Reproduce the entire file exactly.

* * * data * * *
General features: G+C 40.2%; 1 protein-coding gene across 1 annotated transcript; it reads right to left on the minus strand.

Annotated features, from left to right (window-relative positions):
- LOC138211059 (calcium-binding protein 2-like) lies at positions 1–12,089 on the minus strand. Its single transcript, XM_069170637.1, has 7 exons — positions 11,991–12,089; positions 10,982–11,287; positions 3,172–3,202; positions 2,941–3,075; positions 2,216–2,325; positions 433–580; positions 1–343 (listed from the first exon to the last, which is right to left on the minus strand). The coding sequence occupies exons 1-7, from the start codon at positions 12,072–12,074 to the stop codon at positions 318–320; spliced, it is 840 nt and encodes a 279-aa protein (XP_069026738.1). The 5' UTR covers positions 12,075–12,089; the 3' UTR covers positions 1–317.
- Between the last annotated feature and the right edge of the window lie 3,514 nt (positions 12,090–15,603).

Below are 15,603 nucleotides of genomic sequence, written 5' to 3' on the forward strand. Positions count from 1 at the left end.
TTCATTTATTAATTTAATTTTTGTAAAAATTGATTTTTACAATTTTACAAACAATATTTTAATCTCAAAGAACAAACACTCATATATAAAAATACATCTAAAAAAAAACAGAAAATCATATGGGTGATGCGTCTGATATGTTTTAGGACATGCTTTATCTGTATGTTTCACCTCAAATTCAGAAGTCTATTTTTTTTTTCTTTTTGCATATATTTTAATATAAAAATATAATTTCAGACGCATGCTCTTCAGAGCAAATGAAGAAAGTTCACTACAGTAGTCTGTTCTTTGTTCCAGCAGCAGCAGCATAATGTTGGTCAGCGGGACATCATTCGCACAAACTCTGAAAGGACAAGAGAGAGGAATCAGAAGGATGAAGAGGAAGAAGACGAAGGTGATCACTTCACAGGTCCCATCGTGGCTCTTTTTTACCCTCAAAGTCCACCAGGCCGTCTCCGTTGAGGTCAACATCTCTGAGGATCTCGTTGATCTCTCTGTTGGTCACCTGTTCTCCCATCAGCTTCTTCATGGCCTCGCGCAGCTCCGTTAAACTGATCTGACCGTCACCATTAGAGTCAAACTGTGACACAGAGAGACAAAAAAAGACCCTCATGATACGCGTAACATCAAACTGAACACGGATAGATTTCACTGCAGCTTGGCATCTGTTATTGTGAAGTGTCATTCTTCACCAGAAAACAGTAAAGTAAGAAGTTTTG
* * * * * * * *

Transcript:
General features: G+C 40.2%; 1 protein-coding gene across 1 annotated transcript; it reads right to left on the minus strand.

Annotated features, from left to right (window-relative positions):
- LOC138211059 (calcium-binding protein 2-like) lies at positions 1–12,089 on the minus strand. Its single transcript, XM_069170637.1, has 7 exons — positions 11,991–12,089; positions 10,982–11,287; positions 3,172–3,202; positions 2,941–3,075; positions 2,216–2,325; positions 433–580; positions 1–343 (listed from the first exon to the last, which is right to left on the minus strand). The coding sequence occupies exons 1-7, from the start codon at positions 12,072–12,074 to the stop codon at positions 318–320; spliced, it is 840 nt and encodes a 279-aa protein (XP_069026738.1). The 5' UTR covers positions 12,075–12,089; the 3' UTR covers positions 1–317.
- Between the last annotated feature and the right edge of the window lie 3,514 nt (positions 12,090–15,603).

Below are 15,603 nucleotides of genomic sequence, written 5' to 3' on the forward strand. Positions count from 1 at the left end.
TTCATTTATTAATTTAATTTTTGTAAAAATTGATTTTTACAATTTTACAAACAATATTTTAATCTCAAAGAACAAACACTCATATATAAAAATACATCTAAAAAAAAACAGAAAATCATATGGGTGATGCGTCTGATATGTTTTAGGACATGCTTTATCTGTATGTTTCACCTCAAATTCAGAAGTCTATTTTTTTTTTCTTTTTGCATATATTTTAATATAAAAATATAATTTCAGACGCATGCTCTTCAGAGCAAATGAAGAAAGTTCACTACAGTAGTCTGTTCTTTGTTCCAGCAGCAGCAGCATAATGTTGGTCAGCGGGACATCATTCGCACAAACTCTGAAAGGACAAGAGAGAGGAATCAGAAGGATGAAGAGGAAGAAGACGAAGGTGATCACTTCACAGGTCCCATCGTGGCTCTTTTTTACCCTCAAAGTCCACCAGGCCGTCTCCGTTGAGGTCAACATCTCTGAGGATCTCGTTGATCTCTCTGTTGGTCACCTGTTCTCCCATCAGCTTCTTCATGGCCTCGCGCAGCTCCGTTAAACTGATCTGACCGTCACCATTAGAGTCAAACTGTGACACAGAGAGACAAAAAAAGACCCTCATGATACGCGTAACATCAAACTGAACACGGATAGATTTCACTGCAGCTTGGCATCTGTTATTGTGAAGTGTCATTCTTCACCAGAAAACAGTAAAGTAAGAAGTTTTG